User:Redtigerxyz/Ganpati

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  • Ravananugraha, Vishnugraha
  • Somaskanda, Kirata Shiva : stub, article already available in wikipedia, probably can be expanded.
Somaskanda, also known as Tyagaraja, can be expanded. --Redtigerxyz Talk 16:05, 28 February 2011 (UTC)

Somaskanda[edit]

Can we move this article construction to somewhere else... May be to your sandbox or User:Redtigerxyz/Kalash, which is empty? It is getting crowded here.. --Redtigerxyz Talk 13:23, 6 March 2011 (UTC)

Yes agree, kindly move it to other sandbox. --TheMandarin (talk) 15:46, 7 March 2011 (UTC)

Somaskanda is a iconographic representation of Shiva with his consort Uma, and Skanda as a child. This family group depiction of Shiva originated during the 6th-8th centuries during the period of the Pallava in South India. The representation shows Shiva with four arms and Uma, and between them the infant Skanda is shown as dancing with ecstasy.[1] Over a period of time, a number of such depictions have been discovered from different regions which were once under the control of Pallavas.

History[edit]

The Somaskanda is popular in South India and especially among the Pallavas. The creation of the Somaskanda is attributed to Rajasimha during the 7th-8th century.[2]


Story[edit]

According to the mythological story, The Divine spark from Lord Siva's third eye was transformed into six babies, who were brought up by the six women. Lord Siva asked Goddess Parvati to accompany Him to where the babies were being looked after. When Parvati saw the babies, She embraced them all together, and they were all fused into one child, that had six faces, twelve eyes and twelve arms.[3] Parvati then fed the child and during this, some of the milk spilled into the nearby river, in which many fishes were swimming. These fish were originally the sons of sage Parasara. They had hurt the fish in the river, and had been cursed by their father to become fishes themselves. The sage had said they would be released from the curse, when Goddess Parvati fed the child Subrahmanya with milk. Accordingly, when the milk drops fell into the river, they recovered their original form.[3] Through Her milk, it is believed that Parvati gave jnana to Lord Subramanya— knowledge of worldly things and knowledge of the Supreme One. Having fed the child, Parvati handed the child to Siva. Shiva seated the child between Himself and Parvati. It is in this form that Lord Siva is known as Somaskanda.[3]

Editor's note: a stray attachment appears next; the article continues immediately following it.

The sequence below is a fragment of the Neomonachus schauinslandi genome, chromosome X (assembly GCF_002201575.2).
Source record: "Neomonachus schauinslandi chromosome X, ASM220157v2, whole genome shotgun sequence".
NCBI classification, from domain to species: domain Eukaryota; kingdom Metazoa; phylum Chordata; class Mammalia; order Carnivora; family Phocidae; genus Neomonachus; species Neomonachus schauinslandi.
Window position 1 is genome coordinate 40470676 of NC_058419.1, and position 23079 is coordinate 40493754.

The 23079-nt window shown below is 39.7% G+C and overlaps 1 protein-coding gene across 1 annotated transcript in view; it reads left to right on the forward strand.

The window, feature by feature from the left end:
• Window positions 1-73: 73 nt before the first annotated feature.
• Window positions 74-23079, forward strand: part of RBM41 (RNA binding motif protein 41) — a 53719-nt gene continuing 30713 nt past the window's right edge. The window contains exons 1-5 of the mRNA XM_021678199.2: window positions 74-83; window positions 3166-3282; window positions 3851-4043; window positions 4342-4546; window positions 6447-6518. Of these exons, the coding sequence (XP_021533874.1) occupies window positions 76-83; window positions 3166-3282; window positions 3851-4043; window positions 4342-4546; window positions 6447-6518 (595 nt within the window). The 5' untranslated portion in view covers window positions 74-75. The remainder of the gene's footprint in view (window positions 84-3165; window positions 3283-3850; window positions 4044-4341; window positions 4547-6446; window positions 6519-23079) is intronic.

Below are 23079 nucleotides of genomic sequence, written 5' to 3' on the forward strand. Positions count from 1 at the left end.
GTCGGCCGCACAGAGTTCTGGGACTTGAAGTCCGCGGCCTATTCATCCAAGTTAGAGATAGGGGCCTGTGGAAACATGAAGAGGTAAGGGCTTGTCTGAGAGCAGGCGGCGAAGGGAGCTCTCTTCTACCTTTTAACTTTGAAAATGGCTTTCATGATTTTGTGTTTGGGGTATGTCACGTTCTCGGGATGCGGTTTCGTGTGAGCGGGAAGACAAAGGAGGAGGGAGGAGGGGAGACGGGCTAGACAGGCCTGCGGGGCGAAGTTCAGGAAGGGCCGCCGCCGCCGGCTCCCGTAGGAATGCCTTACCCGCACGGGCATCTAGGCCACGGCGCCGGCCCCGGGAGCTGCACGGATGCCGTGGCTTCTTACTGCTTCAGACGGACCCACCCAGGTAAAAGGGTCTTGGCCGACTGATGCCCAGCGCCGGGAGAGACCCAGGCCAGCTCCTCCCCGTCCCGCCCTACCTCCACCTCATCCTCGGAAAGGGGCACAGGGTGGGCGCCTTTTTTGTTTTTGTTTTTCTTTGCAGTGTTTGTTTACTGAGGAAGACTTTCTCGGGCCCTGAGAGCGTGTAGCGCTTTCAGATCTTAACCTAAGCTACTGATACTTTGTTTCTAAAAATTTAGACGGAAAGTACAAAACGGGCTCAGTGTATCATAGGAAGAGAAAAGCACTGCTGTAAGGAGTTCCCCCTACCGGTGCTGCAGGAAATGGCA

Kirata Shiva[edit]

Kirata Shiva is the form of Shiva as a Kirata (hunter). The episode occurs in Vanaparva section of the Mahabharata. The episode occurs when Arjuna is perfoming a penace as an ascetic and fights a battle with god Shiva over a wild boar.[4]

When I was searching images for Kirata, I came across this article:Kirātārjunīya, which covers Kirata Shiva


Kalari:

Gajasurasamhara is also intersting

Aspects of Shiva:

Books[edit]

  1. ^ The many faces of Murukan̲ pp.75-76
  2. ^ Kalādarśana: American studies in the art of India By Joanna Gottfried Williams pp.62-63
  3. ^ a b c "Siva as Somaskanda". The Hindu. Feb 08, 2011. Retrieved 6 March 2011. 
  4. ^ Decentering translation studies: India and beyond p.45-46

Images: [9]



Lingobhava/Lingodbhava/Lingodbhavamurti


Samharamurti

  • Andhakasura
  • Tripurantaka